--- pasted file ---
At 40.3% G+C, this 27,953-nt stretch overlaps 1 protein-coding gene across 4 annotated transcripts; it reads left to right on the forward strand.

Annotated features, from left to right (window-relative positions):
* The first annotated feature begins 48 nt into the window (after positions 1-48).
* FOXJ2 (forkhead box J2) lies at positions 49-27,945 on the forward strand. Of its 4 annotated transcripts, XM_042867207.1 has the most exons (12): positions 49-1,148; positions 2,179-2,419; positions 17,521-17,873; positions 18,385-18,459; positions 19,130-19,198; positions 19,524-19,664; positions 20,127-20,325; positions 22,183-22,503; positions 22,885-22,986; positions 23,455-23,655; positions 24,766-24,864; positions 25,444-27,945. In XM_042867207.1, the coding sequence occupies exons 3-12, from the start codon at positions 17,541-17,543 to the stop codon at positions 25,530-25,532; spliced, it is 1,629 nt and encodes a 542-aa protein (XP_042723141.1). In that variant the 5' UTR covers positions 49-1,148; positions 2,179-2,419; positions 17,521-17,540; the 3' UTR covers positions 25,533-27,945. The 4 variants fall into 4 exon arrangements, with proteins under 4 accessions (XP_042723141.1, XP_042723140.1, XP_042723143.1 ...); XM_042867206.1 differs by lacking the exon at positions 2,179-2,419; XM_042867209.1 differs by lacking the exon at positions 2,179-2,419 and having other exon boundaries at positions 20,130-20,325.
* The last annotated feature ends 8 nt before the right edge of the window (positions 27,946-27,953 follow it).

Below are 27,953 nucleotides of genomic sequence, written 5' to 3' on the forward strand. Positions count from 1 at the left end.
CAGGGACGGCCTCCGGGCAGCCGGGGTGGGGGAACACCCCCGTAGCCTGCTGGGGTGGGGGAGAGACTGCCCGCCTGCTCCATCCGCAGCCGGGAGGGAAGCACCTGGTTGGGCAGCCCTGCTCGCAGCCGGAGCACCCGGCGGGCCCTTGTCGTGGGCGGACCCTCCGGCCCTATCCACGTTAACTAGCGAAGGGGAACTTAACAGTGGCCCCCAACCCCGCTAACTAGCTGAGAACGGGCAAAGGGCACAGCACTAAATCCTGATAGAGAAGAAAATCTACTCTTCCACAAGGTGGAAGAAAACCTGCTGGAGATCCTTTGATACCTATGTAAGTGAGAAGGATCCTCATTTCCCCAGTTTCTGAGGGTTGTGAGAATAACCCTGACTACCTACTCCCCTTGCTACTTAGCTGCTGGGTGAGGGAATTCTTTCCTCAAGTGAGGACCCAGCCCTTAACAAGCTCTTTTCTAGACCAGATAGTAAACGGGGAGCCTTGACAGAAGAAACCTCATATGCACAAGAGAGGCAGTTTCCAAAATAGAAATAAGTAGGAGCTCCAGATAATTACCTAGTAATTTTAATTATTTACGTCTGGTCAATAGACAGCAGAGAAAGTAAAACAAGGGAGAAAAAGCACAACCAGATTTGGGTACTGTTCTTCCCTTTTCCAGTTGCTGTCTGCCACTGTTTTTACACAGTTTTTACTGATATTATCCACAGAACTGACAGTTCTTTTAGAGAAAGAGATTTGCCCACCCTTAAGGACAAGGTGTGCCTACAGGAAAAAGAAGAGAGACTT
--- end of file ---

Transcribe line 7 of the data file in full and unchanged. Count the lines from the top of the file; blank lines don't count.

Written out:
CAGGGACGGCCTCCGGGCAGCCGGGGTGGGGGAACACCCCCGTAGCCTGCTGGGGTGGGGGAGAGACTGCCCGCCTGCTCCATCCGCAGCCGGGAGGGAAGCACCTGGTTGGGCAGCCCTGCTCGCAGCCGGAGCACCCGGCGGGCCCTTGTCGTGGGCGGACCCTCCGGCCCTATCCACGTTAACTAGCGAAGGGGAACTTAACAGTGGCCCCCAACCCCGCTAACTAGCTGAGAACGGGCAAAGGGCACAGCACTAAATCCTGATAGAGAAGAAAATCTACTCTTCCACAAGGTGGAAGAAAACCTGCTGGAGATCCTTTGATACCTATGTAAGTGAGAAGGATCCTCATTTCCCCAGTTTCTGAGGGTTGTGAGAATAACCCTGACTACCTACTCCCCTTGCTACTTAGCTGCTGGGTGAGGGAATTCTTTCCTCAAGTGAGGACCCAGCCCTTAACAAGCTCTTTTCTAGACCAGATAGTAAACGGGGAGCCTTGACAGAAGAAACCTCATATGCACAAGAGAGGCAGTTTCCAAAATAGAAATAAGTAGGAGCTCCAGATAATTACCTAGTAATTTTAATTATTTACGTCTGGTCAATAGACAGCAGAGAAAGTAAAACAAGGGAGAAAAAGCACAACCAGATTTGGGTACTGTTCTTCCCTTTTCCAGTTGCTGTCTGCCACTGTTTTTACACAGTTTTTACTGATATTATCCACAGAACTGACAGTTCTTTTAGAGAAAGAGATTTGCCCACCCTTAAGGACAAGGTGTGCCTACAGGAAAAAGAAGAGAGACTT